Overwhelmed by discussions of data... And how do we fit in?

Positive IDentity Blog,

Data Lakes, Analytics, Interventions, oh my!

I recently attended a meeting with an overwhelming number of folks in IT-related positions and found myself completely inundated with information!  I heard so much about data ethics, governance and sharing as it relates to our academically aligned colleagues, but what about the data collected and held in our systems?  We have data relating to the base of Maslow’s Hierarchy of Needs – are our students eating, are they entering/exiting their residence halls and other facilities, are they safe?

We know we hold goldmines of student data that could directly affect their success and aid in interventions, so why was it not coming up at this meeting?  I understand there are concerns surrounding data security and privacy, but we have important information on the day to day lives of our students, beyond the classroom.  How do we elevate the position our departments?  How do we get a seat at the table?

One presenter had the right idea – while behavioral analytics are rife with peril, the collection of that data doesn’t bother our students – they expect it and accept it – provided it is intuitive, supportive, and used in the right way.  In a perfect world there would be a “single pane of glass” view into the student experience.  Just one dashboard that would follow the student from “prospect to grave” – no longer needing multiple platforms or screens to connect the student experience and identify need for intervention.  If students know the collected data isn’t being used for their “permanent record” or conduct investigations, but to help them succeed they are generally amenable.  Student’s concerns today are balance, mental health, and feelings of isolation – we know we have the data that could address those issues and intervene when necessary.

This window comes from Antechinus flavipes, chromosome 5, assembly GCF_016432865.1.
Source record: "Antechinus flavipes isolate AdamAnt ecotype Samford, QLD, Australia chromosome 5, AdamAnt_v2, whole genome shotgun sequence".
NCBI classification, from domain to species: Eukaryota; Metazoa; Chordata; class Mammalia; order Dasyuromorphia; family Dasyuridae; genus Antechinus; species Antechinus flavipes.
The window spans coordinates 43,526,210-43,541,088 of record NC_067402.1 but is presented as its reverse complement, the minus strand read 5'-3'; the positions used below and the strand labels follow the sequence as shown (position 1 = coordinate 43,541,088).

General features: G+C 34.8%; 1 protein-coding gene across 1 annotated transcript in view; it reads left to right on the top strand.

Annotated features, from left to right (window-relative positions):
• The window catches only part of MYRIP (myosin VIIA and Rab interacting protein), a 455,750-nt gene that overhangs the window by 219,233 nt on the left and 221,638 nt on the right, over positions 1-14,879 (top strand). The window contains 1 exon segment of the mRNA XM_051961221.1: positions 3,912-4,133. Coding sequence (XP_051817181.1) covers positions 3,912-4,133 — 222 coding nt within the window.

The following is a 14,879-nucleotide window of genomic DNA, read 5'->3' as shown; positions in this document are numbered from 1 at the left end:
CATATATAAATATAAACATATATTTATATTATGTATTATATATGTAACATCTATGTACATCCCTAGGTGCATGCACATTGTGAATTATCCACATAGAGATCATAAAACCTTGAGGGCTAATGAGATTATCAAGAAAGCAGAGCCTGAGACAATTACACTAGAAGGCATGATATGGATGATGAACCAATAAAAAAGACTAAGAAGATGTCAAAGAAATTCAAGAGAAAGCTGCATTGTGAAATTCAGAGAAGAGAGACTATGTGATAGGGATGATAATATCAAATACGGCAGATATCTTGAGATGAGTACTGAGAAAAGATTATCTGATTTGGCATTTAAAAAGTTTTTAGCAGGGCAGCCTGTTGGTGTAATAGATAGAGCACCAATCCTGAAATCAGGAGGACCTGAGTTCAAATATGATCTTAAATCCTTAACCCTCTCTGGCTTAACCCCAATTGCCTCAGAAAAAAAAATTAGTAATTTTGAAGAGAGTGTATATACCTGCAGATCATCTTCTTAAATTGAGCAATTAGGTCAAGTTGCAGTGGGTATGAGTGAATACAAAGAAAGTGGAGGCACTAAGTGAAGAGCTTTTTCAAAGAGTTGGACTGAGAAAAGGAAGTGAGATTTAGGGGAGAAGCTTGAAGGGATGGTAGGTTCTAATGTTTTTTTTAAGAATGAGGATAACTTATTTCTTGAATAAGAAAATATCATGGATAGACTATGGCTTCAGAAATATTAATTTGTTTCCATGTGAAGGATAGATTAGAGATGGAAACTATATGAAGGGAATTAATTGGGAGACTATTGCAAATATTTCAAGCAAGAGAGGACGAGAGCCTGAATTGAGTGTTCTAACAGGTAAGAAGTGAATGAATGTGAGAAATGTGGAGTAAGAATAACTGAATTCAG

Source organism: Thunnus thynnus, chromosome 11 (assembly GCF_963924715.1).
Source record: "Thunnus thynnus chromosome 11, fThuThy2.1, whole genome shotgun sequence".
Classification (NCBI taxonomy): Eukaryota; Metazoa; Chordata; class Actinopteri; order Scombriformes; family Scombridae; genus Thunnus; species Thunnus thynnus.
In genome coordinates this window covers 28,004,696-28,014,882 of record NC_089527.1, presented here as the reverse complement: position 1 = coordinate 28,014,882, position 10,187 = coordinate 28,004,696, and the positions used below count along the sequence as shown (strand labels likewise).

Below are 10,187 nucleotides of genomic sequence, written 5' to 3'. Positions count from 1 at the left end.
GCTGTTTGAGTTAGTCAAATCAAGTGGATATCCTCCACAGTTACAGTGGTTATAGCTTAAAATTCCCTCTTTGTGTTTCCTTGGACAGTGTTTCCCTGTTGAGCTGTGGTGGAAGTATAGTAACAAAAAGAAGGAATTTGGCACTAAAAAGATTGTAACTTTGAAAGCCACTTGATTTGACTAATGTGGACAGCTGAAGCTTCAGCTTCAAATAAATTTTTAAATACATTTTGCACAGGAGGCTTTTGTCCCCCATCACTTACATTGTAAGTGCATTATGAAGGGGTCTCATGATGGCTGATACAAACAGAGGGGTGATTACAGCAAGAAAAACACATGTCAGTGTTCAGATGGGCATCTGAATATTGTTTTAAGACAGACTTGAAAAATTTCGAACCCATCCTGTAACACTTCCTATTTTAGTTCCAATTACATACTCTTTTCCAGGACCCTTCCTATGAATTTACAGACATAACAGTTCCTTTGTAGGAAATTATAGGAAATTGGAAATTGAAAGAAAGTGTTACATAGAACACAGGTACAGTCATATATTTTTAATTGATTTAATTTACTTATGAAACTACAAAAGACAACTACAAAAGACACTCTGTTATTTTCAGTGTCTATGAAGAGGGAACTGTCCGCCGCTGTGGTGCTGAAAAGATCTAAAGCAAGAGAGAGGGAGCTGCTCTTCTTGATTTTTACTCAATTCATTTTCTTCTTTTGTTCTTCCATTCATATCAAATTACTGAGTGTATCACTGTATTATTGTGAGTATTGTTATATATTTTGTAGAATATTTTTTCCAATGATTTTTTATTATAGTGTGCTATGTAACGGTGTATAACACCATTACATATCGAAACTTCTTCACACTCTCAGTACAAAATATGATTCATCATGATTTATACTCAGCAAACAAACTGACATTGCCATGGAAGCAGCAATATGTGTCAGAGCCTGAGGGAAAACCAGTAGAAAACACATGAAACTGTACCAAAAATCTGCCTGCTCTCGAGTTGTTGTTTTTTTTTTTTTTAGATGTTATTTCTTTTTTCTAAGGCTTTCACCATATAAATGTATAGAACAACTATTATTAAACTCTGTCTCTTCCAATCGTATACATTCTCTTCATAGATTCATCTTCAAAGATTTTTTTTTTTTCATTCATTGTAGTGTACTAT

Institutions need to meet students’ needs and concerns, and embrace them as their primary customer, particularly when it comes to advising and support services.  But how do institutions do that, completely and holistically, without the data held in our systems?

Why rely on only faculty or academic deans to lead student interventions?  Why not campus support professionals – staff members in a campus life or a residential capacity – who students may be more comfortable opening up to?  Those campus colleagues are at the heart of the wholistic student experience.

To get a proverbial seat at the table and elevate our position we need to look at the data so that we can adapt, change, be responsive to the needs of our community and live up to the mission of our institution.

As a starting point, consider these questions:

  • What is your department and/or campus data management strategic plan?
  • What is the conversation about data analytics in your department? On your campus?
  • How are data analytics decisions being made in your department? At your institution?
  • What is the campus doing (or should be doing) to mitigate the ethical, strategic, or financial risks with data analytics?
  • Does the campus review or amend vendor contracts for data collection/use beyond basic legal compliance?
  • Which vendors that control parts of the digital infrastructure keep you up at night?
  • Long-term strategic, data analytic considerations:
    • Disclosing to students what is collected and how it is used.
    • Data used to categorize students.
    • Student awareness of privacy policies
    • Collecting data at the end of the vendor contract
    • Commercialization of Data

It is imperative to get yourself into this discussion on your campus, for the sake of your students.  Just make sure you know your data, any policies surrounding the collection and dissemination of this data, and why your campus colleagues may be hesitant to utilize it. 

This conversation is going to continue, and grow, so get in the game now and keep your NACCU colleagues posted on your progress and developments.

Kim Pfeffer is a first-term member of the NACCU Board of Directors. She serves as director of EmoryCard at Emory University since 2018, and has over 20 years higher education experience.